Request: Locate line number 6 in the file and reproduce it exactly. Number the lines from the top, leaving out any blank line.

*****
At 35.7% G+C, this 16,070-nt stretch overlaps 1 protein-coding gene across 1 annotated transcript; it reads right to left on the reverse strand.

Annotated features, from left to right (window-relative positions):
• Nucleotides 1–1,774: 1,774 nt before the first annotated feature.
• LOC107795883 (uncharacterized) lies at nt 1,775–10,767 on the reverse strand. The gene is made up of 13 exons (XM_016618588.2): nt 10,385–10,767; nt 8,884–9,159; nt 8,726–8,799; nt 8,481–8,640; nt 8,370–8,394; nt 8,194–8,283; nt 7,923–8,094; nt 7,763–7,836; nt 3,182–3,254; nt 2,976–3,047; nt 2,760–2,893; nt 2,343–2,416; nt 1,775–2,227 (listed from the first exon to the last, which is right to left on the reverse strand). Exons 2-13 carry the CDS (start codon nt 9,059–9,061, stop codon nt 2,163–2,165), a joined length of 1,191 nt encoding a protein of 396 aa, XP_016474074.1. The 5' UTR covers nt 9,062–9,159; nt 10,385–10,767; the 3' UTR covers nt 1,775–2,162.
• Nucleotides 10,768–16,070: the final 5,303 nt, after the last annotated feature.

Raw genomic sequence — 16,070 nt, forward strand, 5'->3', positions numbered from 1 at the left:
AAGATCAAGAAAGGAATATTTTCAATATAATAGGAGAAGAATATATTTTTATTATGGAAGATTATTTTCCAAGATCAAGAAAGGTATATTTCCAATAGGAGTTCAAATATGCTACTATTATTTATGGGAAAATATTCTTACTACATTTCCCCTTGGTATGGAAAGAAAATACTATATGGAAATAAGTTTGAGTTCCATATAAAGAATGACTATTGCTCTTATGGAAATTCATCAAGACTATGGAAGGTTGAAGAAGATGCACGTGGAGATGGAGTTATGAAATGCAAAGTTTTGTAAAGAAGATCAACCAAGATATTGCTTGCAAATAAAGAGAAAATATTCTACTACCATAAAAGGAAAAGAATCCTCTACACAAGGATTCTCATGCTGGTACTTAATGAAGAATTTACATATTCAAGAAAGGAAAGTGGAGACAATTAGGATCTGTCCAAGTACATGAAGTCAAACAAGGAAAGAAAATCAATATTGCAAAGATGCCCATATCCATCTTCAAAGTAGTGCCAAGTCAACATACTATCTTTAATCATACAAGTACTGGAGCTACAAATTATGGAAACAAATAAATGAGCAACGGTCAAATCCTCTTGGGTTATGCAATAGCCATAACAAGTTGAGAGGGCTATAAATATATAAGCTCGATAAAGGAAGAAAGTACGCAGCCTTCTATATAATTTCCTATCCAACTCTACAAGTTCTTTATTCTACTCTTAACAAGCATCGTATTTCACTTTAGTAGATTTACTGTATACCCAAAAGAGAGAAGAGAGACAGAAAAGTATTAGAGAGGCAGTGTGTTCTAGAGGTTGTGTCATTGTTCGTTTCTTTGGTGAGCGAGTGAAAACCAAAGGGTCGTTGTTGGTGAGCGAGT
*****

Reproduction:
Raw genomic sequence — 16,070 nt, forward strand, 5'->3', positions numbered from 1 at the left: